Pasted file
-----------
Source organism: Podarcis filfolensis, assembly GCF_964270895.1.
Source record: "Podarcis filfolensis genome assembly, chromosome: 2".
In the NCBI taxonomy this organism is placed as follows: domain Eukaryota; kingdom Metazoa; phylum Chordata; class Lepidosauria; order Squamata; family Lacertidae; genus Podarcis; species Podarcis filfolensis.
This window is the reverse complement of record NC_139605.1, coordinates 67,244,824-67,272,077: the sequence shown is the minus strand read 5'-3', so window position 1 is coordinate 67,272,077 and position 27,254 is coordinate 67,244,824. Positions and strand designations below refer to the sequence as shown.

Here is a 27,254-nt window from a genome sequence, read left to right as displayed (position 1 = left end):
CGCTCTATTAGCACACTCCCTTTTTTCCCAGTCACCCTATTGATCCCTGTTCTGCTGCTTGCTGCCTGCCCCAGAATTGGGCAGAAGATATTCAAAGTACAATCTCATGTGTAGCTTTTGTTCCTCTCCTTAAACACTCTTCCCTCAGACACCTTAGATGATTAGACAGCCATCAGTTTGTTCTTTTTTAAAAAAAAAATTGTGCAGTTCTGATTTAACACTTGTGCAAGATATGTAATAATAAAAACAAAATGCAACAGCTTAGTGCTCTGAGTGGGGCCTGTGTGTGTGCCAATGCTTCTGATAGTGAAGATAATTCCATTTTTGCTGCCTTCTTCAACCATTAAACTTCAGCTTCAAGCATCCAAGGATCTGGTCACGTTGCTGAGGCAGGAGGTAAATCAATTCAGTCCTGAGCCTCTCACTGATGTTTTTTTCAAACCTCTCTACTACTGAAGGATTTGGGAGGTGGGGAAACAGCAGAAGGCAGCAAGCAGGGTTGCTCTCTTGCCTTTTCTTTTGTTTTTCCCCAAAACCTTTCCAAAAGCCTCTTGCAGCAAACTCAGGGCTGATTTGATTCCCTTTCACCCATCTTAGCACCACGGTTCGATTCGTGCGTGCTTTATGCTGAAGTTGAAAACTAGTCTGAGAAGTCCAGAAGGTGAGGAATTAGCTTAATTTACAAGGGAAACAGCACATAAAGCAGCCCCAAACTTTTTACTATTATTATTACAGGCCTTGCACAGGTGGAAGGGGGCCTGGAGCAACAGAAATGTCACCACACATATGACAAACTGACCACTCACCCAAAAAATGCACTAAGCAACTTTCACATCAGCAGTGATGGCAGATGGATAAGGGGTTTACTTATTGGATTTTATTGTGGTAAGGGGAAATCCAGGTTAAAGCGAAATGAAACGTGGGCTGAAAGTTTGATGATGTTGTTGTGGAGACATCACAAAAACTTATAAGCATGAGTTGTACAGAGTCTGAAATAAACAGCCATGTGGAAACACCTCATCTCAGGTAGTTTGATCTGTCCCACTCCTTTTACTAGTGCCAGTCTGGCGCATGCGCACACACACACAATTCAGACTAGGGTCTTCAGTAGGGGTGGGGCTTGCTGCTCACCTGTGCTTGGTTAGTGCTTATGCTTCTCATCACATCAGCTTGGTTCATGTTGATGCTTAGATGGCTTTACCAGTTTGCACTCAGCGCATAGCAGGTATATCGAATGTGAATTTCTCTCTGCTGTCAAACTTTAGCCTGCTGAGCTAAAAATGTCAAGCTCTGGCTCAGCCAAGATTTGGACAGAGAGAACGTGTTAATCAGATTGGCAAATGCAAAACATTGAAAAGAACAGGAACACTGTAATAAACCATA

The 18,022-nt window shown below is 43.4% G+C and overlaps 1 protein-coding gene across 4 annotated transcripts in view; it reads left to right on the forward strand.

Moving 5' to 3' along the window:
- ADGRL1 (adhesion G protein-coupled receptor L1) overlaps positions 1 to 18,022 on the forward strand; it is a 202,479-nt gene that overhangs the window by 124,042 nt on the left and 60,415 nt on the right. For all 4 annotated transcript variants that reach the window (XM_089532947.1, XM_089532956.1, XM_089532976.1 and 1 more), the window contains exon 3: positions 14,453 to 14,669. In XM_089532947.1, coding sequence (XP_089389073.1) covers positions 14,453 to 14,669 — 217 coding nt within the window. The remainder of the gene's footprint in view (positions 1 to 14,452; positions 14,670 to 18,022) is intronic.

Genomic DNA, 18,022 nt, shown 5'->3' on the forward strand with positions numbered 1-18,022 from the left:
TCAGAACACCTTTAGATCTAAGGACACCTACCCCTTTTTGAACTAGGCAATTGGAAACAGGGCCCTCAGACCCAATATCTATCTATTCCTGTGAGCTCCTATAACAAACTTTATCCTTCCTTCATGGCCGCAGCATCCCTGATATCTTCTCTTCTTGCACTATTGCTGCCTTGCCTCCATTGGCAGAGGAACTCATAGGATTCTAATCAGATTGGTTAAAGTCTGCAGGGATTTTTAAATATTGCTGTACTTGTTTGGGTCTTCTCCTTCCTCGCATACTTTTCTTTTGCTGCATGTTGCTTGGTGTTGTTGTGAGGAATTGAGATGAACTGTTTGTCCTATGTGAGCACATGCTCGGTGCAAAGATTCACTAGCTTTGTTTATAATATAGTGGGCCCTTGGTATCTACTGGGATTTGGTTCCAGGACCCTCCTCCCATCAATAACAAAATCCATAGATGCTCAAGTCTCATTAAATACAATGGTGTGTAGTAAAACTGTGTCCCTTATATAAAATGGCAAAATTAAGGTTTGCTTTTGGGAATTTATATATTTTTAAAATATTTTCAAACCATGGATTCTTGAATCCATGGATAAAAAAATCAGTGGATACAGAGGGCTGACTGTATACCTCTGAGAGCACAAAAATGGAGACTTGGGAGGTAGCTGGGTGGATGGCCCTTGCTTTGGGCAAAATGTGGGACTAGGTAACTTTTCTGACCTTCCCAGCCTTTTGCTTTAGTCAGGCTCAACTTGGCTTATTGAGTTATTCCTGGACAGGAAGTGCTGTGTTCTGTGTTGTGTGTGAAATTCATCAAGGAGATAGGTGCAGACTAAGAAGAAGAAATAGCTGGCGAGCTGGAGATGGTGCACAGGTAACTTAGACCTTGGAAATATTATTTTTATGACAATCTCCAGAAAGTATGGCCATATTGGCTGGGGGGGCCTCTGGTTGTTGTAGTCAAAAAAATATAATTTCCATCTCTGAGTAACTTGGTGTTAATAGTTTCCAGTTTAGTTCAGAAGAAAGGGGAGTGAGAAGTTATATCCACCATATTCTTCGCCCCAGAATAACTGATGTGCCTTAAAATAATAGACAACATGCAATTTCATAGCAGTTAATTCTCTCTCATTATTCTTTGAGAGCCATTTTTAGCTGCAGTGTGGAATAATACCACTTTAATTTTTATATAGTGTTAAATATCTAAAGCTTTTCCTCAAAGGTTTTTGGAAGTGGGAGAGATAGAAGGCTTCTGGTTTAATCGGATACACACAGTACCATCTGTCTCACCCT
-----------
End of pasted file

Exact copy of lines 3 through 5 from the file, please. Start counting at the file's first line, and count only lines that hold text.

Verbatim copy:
In the NCBI taxonomy this organism is placed as follows: domain Eukaryota; kingdom Metazoa; phylum Chordata; class Lepidosauria; order Squamata; family Lacertidae; genus Podarcis; species Podarcis filfolensis.
This window is the reverse complement of record NC_139605.1, coordinates 67,244,824-67,272,077: the sequence shown is the minus strand read 5'-3', so window position 1 is coordinate 67,272,077 and position 27,254 is coordinate 67,244,824. Positions and strand designations below refer to the sequence as shown.

Here is a 27,254-nt window from a genome sequence, read left to right as displayed (position 1 = left end):